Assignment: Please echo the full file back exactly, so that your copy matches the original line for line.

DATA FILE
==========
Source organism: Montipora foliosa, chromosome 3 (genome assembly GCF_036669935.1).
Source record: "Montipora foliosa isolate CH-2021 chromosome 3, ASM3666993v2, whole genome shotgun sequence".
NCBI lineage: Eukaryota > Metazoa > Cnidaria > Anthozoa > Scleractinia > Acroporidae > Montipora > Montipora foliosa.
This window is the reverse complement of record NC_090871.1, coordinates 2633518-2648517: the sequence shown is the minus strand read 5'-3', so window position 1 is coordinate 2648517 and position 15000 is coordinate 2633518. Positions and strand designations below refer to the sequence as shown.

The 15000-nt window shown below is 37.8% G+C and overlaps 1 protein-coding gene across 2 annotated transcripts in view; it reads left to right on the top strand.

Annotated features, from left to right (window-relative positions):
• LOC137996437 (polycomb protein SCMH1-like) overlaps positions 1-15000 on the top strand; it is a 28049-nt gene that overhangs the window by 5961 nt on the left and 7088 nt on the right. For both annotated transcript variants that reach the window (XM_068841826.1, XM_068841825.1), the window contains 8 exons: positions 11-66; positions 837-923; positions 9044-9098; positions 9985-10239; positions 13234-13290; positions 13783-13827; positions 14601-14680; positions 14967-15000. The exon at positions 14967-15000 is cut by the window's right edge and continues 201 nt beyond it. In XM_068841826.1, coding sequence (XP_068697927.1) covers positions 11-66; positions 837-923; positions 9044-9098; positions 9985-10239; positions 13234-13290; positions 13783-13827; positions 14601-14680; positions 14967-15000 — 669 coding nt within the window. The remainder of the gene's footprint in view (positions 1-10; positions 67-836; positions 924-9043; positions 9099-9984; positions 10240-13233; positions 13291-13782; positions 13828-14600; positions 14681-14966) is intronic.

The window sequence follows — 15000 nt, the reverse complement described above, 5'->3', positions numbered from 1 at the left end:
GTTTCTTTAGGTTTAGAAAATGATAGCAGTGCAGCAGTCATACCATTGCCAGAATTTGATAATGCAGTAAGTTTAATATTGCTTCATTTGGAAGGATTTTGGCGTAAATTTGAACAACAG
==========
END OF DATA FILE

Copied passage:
Source organism: Montipora foliosa, chromosome 3 (genome assembly GCF_036669935.1).
Source record: "Montipora foliosa isolate CH-2021 chromosome 3, ASM3666993v2, whole genome shotgun sequence".
NCBI lineage: Eukaryota > Metazoa > Cnidaria > Anthozoa > Scleractinia > Acroporidae > Montipora > Montipora foliosa.
This window is the reverse complement of record NC_090871.1, coordinates 2633518-2648517: the sequence shown is the minus strand read 5'-3', so window position 1 is coordinate 2648517 and position 15000 is coordinate 2633518. Positions and strand designations below refer to the sequence as shown.

The 15000-nt window shown below is 37.8% G+C and overlaps 1 protein-coding gene across 2 annotated transcripts in view; it reads left to right on the top strand.

Annotated features, from left to right (window-relative positions):
• LOC137996437 (polycomb protein SCMH1-like) overlaps positions 1-15000 on the top strand; it is a 28049-nt gene that overhangs the window by 5961 nt on the left and 7088 nt on the right. For both annotated transcript variants that reach the window (XM_068841826.1, XM_068841825.1), the window contains 8 exons: positions 11-66; positions 837-923; positions 9044-9098; positions 9985-10239; positions 13234-13290; positions 13783-13827; positions 14601-14680; positions 14967-15000. The exon at positions 14967-15000 is cut by the window's right edge and continues 201 nt beyond it. In XM_068841826.1, coding sequence (XP_068697927.1) covers positions 11-66; positions 837-923; positions 9044-9098; positions 9985-10239; positions 13234-13290; positions 13783-13827; positions 14601-14680; positions 14967-15000 — 669 coding nt within the window. The remainder of the gene's footprint in view (positions 1-10; positions 67-836; positions 924-9043; positions 9099-9984; positions 10240-13233; positions 13291-13782; positions 13828-14600; positions 14681-14966) is intronic.

The window sequence follows — 15000 nt, the reverse complement described above, 5'->3', positions numbered from 1 at the left end:
GTTTCTTTAGGTTTAGAAAATGATAGCAGTGCAGCAGTCATACCATTGCCAGAATTTGATAATGCAGTAAGTTTAATATTGCTTCATTTGGAAGGATTTTGGCGTAAATTTGAACAACAG